Able to tackle a variety of tasks beyond mere hook removal, a pair of needle-nosed pliers should never be far from reach while fishing.
As with pliers, I try to keep two small towels handy. One remains at the helm, protected from spray and used only for cleaning sunglasses. The other is designated a “fish towel” and can be used to wipe hands, keep a grip on bait and caught fish while hooks are removed, and to wipe down tackle and boat surfaces. Forget either one and you are destined to endure foggy lenses and the stink eye from your buddy if you glance at her colorful beach towel as a plan B.

Speaking of eyewear, until I relearn that during the season my dedicated, polarized, bi-focal fishing sunglasses remain on the boat between trips, I have fished more days than I care to share sans such glare-reducing eyewear, and the forgetfulness – and accompanying headaches – peak early each season.

Ditto foul weather gear. I remove my rain gear from the boat each off season, as it tends to hold dampness and get moldy when left aboard. It only took one cold, wet early-season fishing trip ruined to reinforce the importance of having a quality rain suit aboard my boat from the get-go each season, and it’s become one of my first boat-loading tasks each spring.

If you have ever brought a fish to the boat only to realize you have no way of actually landing it, you have joined the ranks of those of us who have neglected to stash a landing net (or, in the case of large saltwater fish, a gaff) aboard. Again, often an early season oversight, but one that has taught me to have a backup folding net aboard. The smaller Plan B version net is not ideal for landing large fish but it’s better than nothing when you have yet to stow a proper net aboard or the primary net has jumped its holder during the bumpy ride out to the fishing grounds.

yellow boat fender
Don’t forget to stow the boat’s fenders before the season’s first launch, or risk the ridicule at the ramp of having to make do with what’s at hand.
required emergency signaling devices
Check your required emergency signaling devices before launching to make sure nothing–such as expired flares or fire extinguishers–need to be replaced.
Have you ever walked into a bait shop for a few dozen shiners and realized you didn’t have a minnow bucket? If you’re lucky, the proprietor will offer a repurposed container – for a price – to hold your minnows, but who wants to be seen around the docks toting a former Canola cooking oil container full of fatheads? Even if it’s just to transport the live bait from the bait store to the boat’s baitwell, it’s best to remember to pack that designated bait bucket!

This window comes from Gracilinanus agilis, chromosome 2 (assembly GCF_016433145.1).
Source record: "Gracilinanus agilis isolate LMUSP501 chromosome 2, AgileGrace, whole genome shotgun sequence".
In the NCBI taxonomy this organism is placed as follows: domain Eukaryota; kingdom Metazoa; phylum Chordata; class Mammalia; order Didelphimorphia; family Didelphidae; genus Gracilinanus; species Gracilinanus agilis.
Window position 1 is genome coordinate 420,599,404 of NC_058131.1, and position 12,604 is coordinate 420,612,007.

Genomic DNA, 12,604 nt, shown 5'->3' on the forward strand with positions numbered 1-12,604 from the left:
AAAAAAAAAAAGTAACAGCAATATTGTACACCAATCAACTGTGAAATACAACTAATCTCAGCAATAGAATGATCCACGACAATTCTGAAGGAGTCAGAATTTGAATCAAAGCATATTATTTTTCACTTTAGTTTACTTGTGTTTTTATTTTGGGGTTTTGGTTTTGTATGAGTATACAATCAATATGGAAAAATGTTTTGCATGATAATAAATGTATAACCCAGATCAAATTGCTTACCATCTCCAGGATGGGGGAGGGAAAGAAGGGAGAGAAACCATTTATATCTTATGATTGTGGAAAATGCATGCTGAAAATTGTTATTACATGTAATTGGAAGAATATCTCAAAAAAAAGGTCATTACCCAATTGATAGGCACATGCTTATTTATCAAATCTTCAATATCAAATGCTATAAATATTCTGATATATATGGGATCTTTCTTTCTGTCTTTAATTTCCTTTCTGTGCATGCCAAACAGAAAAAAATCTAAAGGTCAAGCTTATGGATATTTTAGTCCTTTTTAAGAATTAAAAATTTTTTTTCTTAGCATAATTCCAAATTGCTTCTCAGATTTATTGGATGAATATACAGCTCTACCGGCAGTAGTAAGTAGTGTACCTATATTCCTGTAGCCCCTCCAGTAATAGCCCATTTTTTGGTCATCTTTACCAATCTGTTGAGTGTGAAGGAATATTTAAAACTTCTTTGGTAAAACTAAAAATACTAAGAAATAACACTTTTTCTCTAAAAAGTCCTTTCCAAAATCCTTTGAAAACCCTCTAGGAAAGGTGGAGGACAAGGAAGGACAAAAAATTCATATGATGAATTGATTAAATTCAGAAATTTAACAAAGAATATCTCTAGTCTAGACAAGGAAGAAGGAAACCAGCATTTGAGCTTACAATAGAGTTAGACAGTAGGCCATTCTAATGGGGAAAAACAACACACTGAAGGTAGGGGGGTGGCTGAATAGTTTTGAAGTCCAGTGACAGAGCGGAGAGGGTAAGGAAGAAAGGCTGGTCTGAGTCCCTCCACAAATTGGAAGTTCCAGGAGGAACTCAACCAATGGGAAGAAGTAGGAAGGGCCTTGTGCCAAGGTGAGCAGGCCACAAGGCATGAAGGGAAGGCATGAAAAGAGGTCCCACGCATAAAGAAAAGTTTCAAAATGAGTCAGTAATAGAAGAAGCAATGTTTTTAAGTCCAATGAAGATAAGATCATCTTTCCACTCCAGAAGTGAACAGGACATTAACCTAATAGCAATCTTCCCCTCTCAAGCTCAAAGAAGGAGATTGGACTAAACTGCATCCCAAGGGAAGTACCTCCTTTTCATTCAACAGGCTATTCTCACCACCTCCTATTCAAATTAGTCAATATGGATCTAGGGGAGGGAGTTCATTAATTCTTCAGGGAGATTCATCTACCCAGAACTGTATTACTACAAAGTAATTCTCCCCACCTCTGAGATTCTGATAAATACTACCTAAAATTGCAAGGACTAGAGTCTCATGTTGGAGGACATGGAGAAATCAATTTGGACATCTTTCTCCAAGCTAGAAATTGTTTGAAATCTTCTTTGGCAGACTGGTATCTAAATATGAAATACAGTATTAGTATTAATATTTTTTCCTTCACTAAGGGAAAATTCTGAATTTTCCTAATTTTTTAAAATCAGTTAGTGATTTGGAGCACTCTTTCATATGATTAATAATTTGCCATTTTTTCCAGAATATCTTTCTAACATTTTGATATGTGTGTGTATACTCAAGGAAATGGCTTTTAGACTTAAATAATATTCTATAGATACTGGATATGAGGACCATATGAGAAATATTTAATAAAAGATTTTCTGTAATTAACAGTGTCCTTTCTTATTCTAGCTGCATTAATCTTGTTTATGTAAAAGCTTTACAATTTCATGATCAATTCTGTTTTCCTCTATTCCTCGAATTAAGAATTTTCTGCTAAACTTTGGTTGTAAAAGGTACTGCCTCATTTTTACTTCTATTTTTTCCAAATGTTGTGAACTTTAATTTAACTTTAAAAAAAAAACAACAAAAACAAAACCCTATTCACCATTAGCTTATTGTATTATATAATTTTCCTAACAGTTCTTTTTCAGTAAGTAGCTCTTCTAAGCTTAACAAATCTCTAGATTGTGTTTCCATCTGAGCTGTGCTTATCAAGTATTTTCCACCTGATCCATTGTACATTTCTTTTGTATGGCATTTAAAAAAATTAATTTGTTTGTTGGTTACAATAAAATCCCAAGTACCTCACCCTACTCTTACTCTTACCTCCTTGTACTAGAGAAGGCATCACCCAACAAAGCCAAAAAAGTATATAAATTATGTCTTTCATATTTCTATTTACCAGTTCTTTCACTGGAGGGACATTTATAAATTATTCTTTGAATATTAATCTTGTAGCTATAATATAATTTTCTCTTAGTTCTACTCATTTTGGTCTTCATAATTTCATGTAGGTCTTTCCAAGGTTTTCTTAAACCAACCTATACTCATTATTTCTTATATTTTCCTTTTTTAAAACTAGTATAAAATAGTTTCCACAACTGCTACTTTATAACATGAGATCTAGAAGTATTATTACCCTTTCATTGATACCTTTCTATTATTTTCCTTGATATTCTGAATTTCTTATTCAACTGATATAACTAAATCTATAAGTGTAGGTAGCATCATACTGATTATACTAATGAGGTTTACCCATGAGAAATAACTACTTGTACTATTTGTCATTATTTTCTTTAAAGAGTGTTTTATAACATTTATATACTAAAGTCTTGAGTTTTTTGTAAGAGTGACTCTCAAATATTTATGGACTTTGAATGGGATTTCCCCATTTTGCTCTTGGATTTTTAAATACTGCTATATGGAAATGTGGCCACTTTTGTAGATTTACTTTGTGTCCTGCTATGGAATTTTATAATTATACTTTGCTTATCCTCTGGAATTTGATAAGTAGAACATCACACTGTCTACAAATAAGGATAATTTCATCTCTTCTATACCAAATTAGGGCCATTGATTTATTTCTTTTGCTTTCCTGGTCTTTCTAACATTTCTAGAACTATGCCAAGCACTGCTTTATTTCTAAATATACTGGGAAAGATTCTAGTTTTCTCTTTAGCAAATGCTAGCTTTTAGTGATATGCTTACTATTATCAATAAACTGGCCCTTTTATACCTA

Let’s say you find success on your initial fishing trip, and you intend to keep some of the catch for the dinner table. If you are lucky, your deck or pontoon boat boasts some fishing options that include a livewell for keeping catches alive and finning. If not, a locker or cooler full of ice is a great place to keep a catch fresh – as long as you have one aboard. Same with stringers and fish baskets for keeping catches contained and alive; you just have to remember to stow them aboard.

You also have to remember to remove said stringer or basket from the water before starting the boat and racing off to the next fishing spot. I’ve absent-mindedly “skied” my share of stringers of panfish back to the dock – and the embarrassing oversight typically takes place about this time each season.

Dan’s Pick
Harris Cruiser 230 FC
Harris Cruiser 230 FC
My first pontoon boat was a Harris FloteBote model that I appreciated for its simplicity, quality and price. As such, even as a deck boat owner now, I keep an eye on the offerings from the popular Fort Wayne, Ind., boat manufacturer and am pleased with what is provided to the fortunate owners of the Cruiser 230 FC model for 2024.

First of all, as for fishing features and options available with their pontoon boats, standard or optional, in my experience Harris has always been among the best. The 230 model doesn’t disappoint, with a large, practical aft fishing station including a livewell, tackle prep table and rod holders, flanked by a pair of comfortable fishing seats and easy access to the broad aft deck for stand-up casting or landing fish. Match that with the choice of quality electronics options for serious angler-owners and you’ve got a functional fishing platform that doubles as a comfortable cruiser that will keep non-anglers content with wrap-around bow seating and a bench seat adjacent to the well-appointed helm and amenity options throughout. Whether you are in buying mode or, like me, simply kicking trailer tires and checking out the market for fishing-friendly pontoon boats, you’ll want to make time to check out the new Cruiser models from Harris.

Specifications Table